Nicolas Revise
Last updated: 26 November, 2013

Kerry feared to last minute secret Iran talks might fail

Right up until the last minute, Secretary of State John Kerry thought months of US-Iran negotiations, some held in deep secret in Oman, might fail and he would again leave Geneva empty-handed.

As the top US diplomat prepares to sell the deal on reining in Iran’s nuclear program to Congress, a top State Department official revealed Monday that months of back-channel talks between US and Iranian officials had taken place in Oman and other places that have not been made public.

The Omanis were an important conduit for the talks, the official told reporters travelling back from Europe on Kerry’s plane, asking not to be named given the sensitivity of the issue.

Washington and Tehran have not had diplomatic ties for three decades, since the 1979 Islamic Revolution led to the subsequent 444-day hostage taking at the US embassy in Tehran, causing relations to be severed in 1980.

And it was a historic moment when President Barack Obama in September telephoned his newly-elected Iranian counterpart Hassan Rouhani as he was leaving New York after the UN annual General Assembly.

But in fact White House and State Department officials, believed to include Deputy Secretary Bill Burns and Jake Sullivan, national security advisor to Vice President Joe Biden, had been in secret contacts with Iranian officials for some time.

It was not immediately clear how many times the two sides met clandestinely, but a US official told the Al-Monitor website that it was “several times” going back to before Rouhani’s election in June.

On the Iranian side, the talks involved Deputy Foreign Minister Majid Ravanchi and Deputy Foreign Minister Abbas Araqchi, Al-Monitor said.

But the depth of the contacts stretch back to when Kerry was still a senator, when as chairman of the Senate Foreign Relations Committee he had made an unannounced trip to Oman, the State Department official told reporters on the plane.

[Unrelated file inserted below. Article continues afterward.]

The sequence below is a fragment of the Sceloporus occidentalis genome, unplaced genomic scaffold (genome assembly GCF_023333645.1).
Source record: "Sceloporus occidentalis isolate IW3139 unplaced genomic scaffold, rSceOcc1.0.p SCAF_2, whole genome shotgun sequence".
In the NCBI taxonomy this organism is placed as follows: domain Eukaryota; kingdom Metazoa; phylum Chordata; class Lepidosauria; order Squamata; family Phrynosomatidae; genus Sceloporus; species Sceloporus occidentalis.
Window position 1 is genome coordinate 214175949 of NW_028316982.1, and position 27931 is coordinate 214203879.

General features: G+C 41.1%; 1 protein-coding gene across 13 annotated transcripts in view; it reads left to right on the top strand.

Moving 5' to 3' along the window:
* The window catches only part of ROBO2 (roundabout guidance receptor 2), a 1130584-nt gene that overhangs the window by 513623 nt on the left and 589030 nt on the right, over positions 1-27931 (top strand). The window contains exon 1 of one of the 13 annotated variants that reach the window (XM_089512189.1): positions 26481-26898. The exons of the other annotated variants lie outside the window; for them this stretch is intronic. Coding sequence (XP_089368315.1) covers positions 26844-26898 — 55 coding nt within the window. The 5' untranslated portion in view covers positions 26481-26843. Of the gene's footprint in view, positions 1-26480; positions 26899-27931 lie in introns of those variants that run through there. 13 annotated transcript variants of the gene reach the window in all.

The purpose of that trip was to see if Oman was interested in helping to facilitate a dialogue between the US and Iran.

In May, Kerry visited Muscat again as secretary of state, ostensibly to discuss an arms deal with Sultan Qaboos, but it emerges now that it was more likely they talked in depth about the secret negotiations.

Right up until “the very early morning hours” on Sunday, Kerry was unsure whether, despite the months of haggling, a deal would be reached in Geneva or not.

“The last meeting … with him was pretty much make or break,” the State Department official said of a final three-way meeting between Kerry, Iranian Foreign Minister Mohamed Javad Zarif and EU foreign policy chief Catherine Ashton just after midnight in Geneva.

But the official stressed the final deal was not actually struck at that meeting, while declining to say exactly how and when it was sealed.

Although Kerry had felt throughout the day that a deal was possible, he had moments of doubt especially when at one point Zarif looked very anxious and appeared to be under pressure from Tehran, the official said.

Now the US administration is seeking to rally US lawmakers around the interim six-month deal agreed with Iran and the so-called P5+1 group comprising Britain, China, France, Germany, Russia and the United States.

With Congress on recess for the Thanksgiving holidays, Kerry is planning a telephone blitz with his former colleagues in both the Senate and the House.

Following the break he’ll be up on Capitol Hill “on day one,” the State Department official said, in a bid to dissuade lawmakers from carrying out a threat to impose new sanctions on Iran.

The administration does not believe that simply cranking up sanctions will get Iran to dismantle its suspect nuclear program, the official said, warning such a move would simply drive the Iranians away from any comprehensive deal.

Should the Iranians flout the terms of the six-month interim accord, the $7 billion in sanctions relief awarded in return for freezing parts of their nuclear program would be cut off.

“If they don’t do what we need them to do — bang, back go the sanctions,” the State Department official said.